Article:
Fairfax Family Immigration Attorneys: What You Should Know About Family-Based Immigration
U.S. citizens and U.S. lawful permanent residents may petition for, or “sponsor,” certain close family members to become permanent residents.
The term “immediate relative” is used to define certain immigrant relatives of U.S. citizens. Immediate relatives include:
- Spouses of U.S. citizens
- Children (unmarried and under 21) of U.S. citizens
- Parents of U.S. citizens (The petitioning citizen must be 21 or older.)
For immediate relatives of U.S. citizens, visas are always available, which means that your family member does not need to wait in line for a visa.
Preference categories apply to family members who are not immediate relatives. The visas allotted for these categories are subject to annual numerical limits. A visa becomes available to a preference category based on the priority date (the date the Form I-130 was filed). Preference categories are grouped as follows:
- First preference: Unmarried, adult sons and daughters of U.S. citizens (adult means 21 or older.)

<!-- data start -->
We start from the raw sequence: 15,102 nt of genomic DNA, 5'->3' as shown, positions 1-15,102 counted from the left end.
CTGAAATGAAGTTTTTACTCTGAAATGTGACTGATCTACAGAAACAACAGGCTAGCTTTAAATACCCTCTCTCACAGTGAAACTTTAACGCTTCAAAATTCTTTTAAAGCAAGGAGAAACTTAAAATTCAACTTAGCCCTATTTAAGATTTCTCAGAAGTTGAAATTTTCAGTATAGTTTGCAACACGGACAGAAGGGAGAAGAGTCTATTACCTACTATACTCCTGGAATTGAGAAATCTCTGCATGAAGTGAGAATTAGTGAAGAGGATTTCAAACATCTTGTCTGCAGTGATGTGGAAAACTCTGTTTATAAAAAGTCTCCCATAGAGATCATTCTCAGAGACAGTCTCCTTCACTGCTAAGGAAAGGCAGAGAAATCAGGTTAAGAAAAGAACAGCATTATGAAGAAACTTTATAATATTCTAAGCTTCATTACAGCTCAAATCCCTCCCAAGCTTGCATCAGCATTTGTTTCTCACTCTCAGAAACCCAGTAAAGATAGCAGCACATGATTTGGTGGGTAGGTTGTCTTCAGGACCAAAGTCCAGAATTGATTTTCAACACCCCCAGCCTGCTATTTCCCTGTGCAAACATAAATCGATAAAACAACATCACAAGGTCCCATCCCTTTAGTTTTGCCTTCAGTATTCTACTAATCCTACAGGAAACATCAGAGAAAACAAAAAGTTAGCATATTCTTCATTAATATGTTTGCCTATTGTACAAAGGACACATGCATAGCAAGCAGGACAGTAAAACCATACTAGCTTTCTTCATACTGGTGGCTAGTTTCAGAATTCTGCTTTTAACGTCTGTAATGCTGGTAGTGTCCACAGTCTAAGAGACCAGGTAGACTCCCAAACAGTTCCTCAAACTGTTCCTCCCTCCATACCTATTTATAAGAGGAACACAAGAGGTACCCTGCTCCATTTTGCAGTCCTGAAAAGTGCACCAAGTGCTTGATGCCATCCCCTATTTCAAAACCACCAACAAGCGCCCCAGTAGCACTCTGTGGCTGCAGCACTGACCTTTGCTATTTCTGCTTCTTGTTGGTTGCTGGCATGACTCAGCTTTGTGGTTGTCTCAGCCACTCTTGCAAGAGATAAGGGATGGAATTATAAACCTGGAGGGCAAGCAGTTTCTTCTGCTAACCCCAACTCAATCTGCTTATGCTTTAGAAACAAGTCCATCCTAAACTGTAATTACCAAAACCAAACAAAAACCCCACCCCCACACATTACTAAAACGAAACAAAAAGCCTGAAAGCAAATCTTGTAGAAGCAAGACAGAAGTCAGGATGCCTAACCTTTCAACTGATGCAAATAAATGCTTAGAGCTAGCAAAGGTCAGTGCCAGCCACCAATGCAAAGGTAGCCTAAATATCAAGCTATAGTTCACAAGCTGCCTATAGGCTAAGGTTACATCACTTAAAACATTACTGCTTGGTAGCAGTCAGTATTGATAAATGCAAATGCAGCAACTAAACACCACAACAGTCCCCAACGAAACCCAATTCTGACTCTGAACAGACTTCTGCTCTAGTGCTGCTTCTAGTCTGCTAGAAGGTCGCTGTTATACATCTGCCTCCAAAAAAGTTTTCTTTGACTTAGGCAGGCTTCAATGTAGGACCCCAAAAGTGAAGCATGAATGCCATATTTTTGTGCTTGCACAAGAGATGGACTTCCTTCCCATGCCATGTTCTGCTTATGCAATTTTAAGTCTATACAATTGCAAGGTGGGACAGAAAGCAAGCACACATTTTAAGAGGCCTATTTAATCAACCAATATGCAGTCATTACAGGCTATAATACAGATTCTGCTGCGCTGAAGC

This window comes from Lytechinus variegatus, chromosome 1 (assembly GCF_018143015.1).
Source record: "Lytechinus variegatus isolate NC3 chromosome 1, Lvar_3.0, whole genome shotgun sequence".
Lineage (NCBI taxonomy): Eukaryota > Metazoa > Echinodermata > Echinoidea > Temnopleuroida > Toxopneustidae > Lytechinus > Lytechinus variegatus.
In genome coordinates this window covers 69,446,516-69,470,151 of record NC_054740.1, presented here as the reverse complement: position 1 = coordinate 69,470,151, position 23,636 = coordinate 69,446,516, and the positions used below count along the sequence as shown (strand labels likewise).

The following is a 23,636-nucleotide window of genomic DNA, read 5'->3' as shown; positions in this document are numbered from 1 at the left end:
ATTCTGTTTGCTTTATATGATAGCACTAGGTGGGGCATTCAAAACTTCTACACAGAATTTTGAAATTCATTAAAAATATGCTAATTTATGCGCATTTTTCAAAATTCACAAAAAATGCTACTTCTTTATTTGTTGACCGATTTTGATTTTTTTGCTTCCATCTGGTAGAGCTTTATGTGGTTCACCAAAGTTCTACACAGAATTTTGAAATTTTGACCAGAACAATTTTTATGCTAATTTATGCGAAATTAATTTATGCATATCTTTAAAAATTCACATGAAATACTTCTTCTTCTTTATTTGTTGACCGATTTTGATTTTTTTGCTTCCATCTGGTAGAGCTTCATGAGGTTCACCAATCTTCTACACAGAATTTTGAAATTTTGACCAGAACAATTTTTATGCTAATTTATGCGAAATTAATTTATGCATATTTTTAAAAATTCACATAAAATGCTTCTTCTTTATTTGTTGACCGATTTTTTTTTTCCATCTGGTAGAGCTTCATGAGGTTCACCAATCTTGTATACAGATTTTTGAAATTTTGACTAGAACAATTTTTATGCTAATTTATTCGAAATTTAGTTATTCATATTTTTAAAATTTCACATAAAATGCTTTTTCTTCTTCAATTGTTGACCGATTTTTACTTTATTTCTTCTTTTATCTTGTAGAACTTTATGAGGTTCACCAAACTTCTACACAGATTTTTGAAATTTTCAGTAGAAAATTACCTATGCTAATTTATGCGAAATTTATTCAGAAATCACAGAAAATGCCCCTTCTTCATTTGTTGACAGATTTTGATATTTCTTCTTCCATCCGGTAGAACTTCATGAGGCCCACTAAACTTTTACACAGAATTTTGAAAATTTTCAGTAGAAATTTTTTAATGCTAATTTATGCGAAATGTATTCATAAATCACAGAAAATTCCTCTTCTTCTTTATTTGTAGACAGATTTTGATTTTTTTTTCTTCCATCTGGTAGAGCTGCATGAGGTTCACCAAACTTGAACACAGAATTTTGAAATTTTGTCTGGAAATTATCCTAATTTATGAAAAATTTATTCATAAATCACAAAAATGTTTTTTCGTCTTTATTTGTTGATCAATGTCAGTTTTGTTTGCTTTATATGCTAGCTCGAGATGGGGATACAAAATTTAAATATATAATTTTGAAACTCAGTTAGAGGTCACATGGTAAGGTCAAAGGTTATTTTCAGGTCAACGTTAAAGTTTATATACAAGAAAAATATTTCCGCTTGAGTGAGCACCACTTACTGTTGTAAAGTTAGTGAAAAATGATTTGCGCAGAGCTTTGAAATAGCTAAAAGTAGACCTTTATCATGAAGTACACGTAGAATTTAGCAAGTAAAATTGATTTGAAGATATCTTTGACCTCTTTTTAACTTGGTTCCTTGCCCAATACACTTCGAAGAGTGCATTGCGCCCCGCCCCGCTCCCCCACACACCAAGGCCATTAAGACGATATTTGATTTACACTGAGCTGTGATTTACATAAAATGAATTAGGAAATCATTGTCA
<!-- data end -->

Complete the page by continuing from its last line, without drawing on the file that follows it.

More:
- Second Preference (2A): Spouses of green card holders, unmarried children (under 21) of permanent residents
- Second Preference (2B): Unmarried adult sons and daughters of permanent residents
- Third Preference: Married sons and daughters (any age) of U.S. citizens
- Fourth Preference: Brothers and sisters of adult U.S. citizens
In most family-based preference categories, with the exception of immediate relatives, there are long waiting periods before the sponsored individual may become a permanent resident. Waiting periods are set for each family-based preference category according to country of birth and are released by the Department of State monthly in their publicly viewable “visa bulletin.”